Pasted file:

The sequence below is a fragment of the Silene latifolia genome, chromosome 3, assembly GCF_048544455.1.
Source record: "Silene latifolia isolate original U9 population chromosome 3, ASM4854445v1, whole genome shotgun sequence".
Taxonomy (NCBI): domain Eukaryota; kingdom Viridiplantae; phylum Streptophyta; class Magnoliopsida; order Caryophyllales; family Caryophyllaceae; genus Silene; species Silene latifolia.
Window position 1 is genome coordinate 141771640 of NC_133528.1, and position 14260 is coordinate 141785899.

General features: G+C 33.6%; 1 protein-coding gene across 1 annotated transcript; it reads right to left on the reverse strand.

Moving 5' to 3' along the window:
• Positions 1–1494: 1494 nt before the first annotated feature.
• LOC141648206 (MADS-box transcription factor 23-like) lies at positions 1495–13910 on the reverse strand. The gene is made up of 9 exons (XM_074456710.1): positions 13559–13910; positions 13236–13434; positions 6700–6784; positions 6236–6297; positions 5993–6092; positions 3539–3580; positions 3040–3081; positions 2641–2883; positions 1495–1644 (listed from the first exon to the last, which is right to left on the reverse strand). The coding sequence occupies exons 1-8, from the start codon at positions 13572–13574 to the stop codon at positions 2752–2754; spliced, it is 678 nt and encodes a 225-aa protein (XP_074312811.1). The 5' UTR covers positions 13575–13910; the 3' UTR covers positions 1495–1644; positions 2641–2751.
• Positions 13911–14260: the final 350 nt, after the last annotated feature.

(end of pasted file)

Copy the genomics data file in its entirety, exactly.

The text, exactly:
The sequence below is a fragment of the Silene latifolia genome, chromosome 3, assembly GCF_048544455.1.
Source record: "Silene latifolia isolate original U9 population chromosome 3, ASM4854445v1, whole genome shotgun sequence".
Taxonomy (NCBI): domain Eukaryota; kingdom Viridiplantae; phylum Streptophyta; class Magnoliopsida; order Caryophyllales; family Caryophyllaceae; genus Silene; species Silene latifolia.
Window position 1 is genome coordinate 141771640 of NC_133528.1, and position 14260 is coordinate 141785899.

General features: G+C 33.6%; 1 protein-coding gene across 1 annotated transcript; it reads right to left on the reverse strand.

Moving 5' to 3' along the window:
• Positions 1–1494: 1494 nt before the first annotated feature.
• LOC141648206 (MADS-box transcription factor 23-like) lies at positions 1495–13910 on the reverse strand. The gene is made up of 9 exons (XM_074456710.1): positions 13559–13910; positions 13236–13434; positions 6700–6784; positions 6236–6297; positions 5993–6092; positions 3539–3580; positions 3040–3081; positions 2641–2883; positions 1495–1644 (listed from the first exon to the last, which is right to left on the reverse strand). The coding sequence occupies exons 1-8, from the start codon at positions 13572–13574 to the stop codon at positions 2752–2754; spliced, it is 678 nt and encodes a 225-aa protein (XP_074312811.1). The 5' UTR covers positions 13575–13910; the 3' UTR covers positions 1495–1644; positions 2641–2751.
• Positions 13911–14260: the final 350 nt, after the last annotated feature.